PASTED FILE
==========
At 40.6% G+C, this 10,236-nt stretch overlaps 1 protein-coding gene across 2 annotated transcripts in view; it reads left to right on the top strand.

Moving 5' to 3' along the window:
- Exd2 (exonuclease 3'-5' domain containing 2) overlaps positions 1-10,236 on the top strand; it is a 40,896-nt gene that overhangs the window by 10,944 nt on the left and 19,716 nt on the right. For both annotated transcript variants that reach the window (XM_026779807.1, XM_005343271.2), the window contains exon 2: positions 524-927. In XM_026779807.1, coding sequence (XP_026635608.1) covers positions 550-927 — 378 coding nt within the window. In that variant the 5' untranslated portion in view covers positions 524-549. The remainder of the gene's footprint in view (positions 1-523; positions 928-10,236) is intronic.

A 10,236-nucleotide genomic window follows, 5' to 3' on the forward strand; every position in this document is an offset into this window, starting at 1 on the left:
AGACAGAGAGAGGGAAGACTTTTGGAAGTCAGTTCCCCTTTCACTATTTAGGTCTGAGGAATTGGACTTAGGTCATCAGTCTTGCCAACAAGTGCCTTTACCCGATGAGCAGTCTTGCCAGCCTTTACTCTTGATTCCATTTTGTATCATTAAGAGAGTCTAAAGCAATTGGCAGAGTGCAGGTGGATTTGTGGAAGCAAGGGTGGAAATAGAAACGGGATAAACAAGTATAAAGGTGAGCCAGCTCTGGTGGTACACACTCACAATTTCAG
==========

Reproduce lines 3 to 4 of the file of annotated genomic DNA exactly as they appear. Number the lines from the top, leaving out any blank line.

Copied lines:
- Exd2 (exonuclease 3'-5' domain containing 2) overlaps positions 1-10,236 on the top strand; it is a 40,896-nt gene that overhangs the window by 10,944 nt on the left and 19,716 nt on the right. For both annotated transcript variants that reach the window (XM_026779807.1, XM_005343271.2), the window contains exon 2: positions 524-927. In XM_026779807.1, coding sequence (XP_026635608.1) covers positions 550-927 — 378 coding nt within the window. In that variant the 5' untranslated portion in view covers positions 524-549. The remainder of the gene's footprint in view (positions 1-523; positions 928-10,236) is intronic.

A 10,236-nucleotide genomic window follows, 5' to 3' on the forward strand; every position in this document is an offset into this window, starting at 1 on the left: